Information Age meanwhile promotes 'owning' mathematics and mere ideas (processes of the mind). Earlier today it wrote that the "European Patent Office (EPO) recently issued fresh guidelines last year examining the patentability of AI and machine learning based on the principle that all patentable innovations must not be obvious."

Here's corporate media once again spreading the lie and the nonsense which is “AI” (nowadays it is typically just a meaningless synonym for “computer” or “computer program”). Do we want more surveillance startups? Or is that just software patents promotion?

Notice how many times they misuse the term "AI" in these three passages alone:

“The European Patent Office (EPO) recently issued fresh guidelines last year examining the patentability of AI and machine learning based on the principle that all patentable innovations must not be obvious.

“By default, the application of AI in almost every function and across every sector it touches – from AI-powered toothbrushes to AI weather forecasting tools, from medtech to fintech to e-commerce – renders such inventions obvious, unpatentable and, ultimately, far from innovative in and of themselves. What’s more, the vast majority of AI algorithms are open source, making the implementation of the technology even less innovative or intrinsically valuable. Even the EPO are looking into implementing AI in order to streamline processes. Yet this clearly does not make them an AI or a tech organisation.

“AI is simply a tool and should be viewed as such by the wider market. The AI conversation should be focussed more on how businesses use this tool to create truly groundbreaking and critical inventions that are of real, tangible benefit to the wider innovation market.”


In all the above, "AI" just means algorithms, nothing else. Courts would reject patents on those.

"Even the EPO now understands that UPC has died, based on this tweet from a few hours ago (about the third of this kind in the past fortnight)."In an effort to override national courts and somehow allow such ridiculous patents to endure, Team UPC worked hard for years, pushing for a hideous replacement (under the guise of "community", "harmony" and "unity"), thankfully in vain. UKIPO "commissioned Powell Gilbert to collect data on patent and non-patent cases," it said yesterday. "This has allowed us to evaluate the performance of the UPC once it is in operation. This data is published as part of the reports."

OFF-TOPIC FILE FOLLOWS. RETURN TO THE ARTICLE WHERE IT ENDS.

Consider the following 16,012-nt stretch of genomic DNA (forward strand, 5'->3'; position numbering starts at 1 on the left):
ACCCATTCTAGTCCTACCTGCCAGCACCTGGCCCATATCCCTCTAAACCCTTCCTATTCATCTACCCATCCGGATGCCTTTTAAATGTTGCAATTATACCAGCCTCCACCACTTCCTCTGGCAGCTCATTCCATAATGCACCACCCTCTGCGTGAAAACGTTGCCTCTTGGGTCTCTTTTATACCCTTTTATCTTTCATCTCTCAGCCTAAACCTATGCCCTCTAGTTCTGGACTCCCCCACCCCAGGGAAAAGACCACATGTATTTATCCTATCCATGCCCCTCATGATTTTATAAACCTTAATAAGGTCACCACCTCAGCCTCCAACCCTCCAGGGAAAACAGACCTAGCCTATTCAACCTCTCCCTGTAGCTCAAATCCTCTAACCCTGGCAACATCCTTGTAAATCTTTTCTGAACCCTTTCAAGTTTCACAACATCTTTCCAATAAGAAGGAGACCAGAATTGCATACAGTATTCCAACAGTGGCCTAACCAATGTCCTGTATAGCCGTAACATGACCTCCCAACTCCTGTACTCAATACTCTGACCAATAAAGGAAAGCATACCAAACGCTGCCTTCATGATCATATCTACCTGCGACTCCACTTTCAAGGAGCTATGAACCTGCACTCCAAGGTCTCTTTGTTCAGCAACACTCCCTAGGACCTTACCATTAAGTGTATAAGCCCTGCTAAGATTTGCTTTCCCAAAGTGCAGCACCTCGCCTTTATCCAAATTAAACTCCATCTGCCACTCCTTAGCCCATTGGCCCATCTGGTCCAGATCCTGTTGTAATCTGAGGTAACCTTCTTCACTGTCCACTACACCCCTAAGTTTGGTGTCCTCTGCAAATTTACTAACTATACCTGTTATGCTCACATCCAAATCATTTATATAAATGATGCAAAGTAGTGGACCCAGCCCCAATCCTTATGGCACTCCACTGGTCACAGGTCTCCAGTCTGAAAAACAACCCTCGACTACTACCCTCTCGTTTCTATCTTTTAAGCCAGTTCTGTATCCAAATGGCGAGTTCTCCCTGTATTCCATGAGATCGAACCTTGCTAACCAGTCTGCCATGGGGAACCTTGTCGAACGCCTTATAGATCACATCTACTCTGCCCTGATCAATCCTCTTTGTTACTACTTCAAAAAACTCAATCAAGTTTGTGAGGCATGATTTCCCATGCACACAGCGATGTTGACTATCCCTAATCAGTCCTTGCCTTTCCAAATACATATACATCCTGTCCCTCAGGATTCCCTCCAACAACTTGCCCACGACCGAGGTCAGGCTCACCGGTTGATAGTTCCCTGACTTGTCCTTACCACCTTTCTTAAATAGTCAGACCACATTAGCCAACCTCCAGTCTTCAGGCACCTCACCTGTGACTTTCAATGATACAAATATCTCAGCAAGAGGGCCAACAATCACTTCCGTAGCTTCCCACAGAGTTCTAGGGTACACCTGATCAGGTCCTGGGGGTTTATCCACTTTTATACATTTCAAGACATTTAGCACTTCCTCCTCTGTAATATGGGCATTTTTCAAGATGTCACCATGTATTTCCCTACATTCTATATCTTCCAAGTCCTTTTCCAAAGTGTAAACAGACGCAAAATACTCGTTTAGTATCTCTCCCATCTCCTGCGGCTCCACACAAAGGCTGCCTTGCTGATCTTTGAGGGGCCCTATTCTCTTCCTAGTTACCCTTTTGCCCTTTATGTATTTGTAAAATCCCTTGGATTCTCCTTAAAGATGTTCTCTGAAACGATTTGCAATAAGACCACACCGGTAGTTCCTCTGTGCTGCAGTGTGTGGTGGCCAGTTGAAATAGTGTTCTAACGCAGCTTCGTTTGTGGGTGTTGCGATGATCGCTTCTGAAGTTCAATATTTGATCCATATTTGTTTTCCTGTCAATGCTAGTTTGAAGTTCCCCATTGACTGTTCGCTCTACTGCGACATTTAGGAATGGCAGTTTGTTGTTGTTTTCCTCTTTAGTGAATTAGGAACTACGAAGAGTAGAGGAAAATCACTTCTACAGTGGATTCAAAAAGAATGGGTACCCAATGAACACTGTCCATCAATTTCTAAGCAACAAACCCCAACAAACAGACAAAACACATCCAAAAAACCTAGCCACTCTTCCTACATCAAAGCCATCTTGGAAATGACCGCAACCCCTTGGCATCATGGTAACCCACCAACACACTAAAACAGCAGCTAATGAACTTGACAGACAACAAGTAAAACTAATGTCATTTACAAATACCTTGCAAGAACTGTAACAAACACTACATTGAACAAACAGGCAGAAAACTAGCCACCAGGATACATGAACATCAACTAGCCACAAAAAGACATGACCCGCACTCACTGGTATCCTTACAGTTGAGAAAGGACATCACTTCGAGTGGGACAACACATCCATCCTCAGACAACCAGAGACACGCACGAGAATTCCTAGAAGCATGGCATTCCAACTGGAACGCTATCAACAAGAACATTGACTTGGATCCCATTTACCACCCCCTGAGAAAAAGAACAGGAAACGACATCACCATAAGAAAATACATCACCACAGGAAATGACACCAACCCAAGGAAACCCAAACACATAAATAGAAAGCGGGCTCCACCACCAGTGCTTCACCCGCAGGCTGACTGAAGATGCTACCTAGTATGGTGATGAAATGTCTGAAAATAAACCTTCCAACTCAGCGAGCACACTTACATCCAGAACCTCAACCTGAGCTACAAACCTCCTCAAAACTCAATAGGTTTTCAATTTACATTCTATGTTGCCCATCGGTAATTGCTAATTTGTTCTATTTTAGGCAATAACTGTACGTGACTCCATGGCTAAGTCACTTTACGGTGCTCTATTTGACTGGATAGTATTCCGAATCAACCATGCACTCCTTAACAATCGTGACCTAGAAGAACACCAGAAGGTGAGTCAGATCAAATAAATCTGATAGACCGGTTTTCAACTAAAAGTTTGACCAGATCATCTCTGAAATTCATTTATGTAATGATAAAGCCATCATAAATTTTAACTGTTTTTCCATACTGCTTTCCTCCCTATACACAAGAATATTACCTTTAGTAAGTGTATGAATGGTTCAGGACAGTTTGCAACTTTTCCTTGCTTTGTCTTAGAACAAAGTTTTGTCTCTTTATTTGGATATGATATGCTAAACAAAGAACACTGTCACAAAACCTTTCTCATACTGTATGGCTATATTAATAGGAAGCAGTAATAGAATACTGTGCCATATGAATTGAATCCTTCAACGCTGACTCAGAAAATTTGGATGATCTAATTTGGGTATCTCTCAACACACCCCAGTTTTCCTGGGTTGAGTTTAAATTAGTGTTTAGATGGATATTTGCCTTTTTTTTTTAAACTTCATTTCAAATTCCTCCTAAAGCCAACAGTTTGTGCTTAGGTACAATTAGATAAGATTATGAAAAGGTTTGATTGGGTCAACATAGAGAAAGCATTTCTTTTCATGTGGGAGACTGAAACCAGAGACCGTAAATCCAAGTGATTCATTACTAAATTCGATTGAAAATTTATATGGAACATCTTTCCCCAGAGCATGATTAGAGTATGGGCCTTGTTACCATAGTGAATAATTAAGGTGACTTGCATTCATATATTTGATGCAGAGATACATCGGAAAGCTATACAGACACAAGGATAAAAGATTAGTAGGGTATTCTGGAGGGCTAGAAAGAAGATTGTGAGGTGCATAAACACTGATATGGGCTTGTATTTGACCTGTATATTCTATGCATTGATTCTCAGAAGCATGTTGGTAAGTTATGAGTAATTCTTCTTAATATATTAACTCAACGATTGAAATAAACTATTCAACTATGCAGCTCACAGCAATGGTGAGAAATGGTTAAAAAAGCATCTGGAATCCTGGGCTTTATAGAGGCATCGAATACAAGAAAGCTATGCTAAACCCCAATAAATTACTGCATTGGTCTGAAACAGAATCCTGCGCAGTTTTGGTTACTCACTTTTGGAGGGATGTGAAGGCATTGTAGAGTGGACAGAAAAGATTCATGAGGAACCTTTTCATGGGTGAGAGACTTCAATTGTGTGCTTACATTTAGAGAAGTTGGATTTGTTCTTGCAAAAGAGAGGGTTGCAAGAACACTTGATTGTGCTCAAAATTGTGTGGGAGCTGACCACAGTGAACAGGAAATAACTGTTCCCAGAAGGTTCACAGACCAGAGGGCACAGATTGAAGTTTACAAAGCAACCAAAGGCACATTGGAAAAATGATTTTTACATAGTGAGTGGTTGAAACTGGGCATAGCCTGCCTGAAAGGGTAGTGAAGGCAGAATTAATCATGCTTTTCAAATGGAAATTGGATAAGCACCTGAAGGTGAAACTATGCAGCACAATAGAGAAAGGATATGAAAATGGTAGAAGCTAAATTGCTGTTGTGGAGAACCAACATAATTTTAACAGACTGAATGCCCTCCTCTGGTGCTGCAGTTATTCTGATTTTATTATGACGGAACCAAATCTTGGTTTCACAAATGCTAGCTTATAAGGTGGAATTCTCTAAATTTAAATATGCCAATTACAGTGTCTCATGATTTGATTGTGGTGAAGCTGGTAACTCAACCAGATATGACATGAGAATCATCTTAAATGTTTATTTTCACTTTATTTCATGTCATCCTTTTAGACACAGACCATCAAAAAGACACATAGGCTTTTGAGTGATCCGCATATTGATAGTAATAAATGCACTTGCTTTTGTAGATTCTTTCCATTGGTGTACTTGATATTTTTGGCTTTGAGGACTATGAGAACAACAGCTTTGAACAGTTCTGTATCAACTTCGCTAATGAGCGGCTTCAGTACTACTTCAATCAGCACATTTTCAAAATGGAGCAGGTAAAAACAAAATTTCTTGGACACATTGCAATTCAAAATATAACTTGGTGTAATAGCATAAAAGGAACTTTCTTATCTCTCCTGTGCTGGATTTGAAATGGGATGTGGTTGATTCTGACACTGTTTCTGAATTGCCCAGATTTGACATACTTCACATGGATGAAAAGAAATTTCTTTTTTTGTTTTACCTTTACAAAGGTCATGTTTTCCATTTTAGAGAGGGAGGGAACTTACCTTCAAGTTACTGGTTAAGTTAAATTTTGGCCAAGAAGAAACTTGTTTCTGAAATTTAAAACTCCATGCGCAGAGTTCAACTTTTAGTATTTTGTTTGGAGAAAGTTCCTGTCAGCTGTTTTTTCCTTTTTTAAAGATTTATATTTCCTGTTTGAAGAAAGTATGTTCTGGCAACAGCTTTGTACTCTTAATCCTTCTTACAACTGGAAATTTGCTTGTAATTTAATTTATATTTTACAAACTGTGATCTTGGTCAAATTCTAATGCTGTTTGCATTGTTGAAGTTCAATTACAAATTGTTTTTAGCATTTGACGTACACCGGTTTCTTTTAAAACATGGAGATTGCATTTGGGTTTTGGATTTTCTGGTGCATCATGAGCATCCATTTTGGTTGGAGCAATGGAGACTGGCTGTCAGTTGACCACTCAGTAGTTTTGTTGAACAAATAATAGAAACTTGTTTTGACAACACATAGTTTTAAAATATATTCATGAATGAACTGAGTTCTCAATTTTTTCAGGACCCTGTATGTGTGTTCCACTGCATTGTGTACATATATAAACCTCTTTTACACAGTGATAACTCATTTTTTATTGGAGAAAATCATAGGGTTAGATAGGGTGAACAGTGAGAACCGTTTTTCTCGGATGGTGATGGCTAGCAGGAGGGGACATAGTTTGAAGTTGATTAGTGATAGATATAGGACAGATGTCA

"Counting patent and non-patent cases at the High Court 2015/2016" is the title. Remember that this court rarely tolerates some of the more controversial European Patents. "The IPO requires detailed information on UK patent and non-patent cases. This will fulfill the UK’s obligations under the Unified Patent Court Agreement (UPCA)," it said. But there's no UPC. It's dead. Nevertheless, Bristows is already leaping at it and this new post from Alan Johnson said (hours ago):

The UK IPO published yesterday (here) information on the number of IP cases commenced in the High Court in 2015 and 2016.


If one considers pertinent cases and their outcomes, it then becomes clear that British patent law isn't quite compatible with what the EPO has been doing in recent years. The above is merely a formality that accompanies what Gyimah had done before he resigned. Even the EPO now understands that UPC has died, based on this tweet from a few hours ago (about the third of this kind in the past fortnight). The EPO's worst enemy is itself or its own misbehaviour.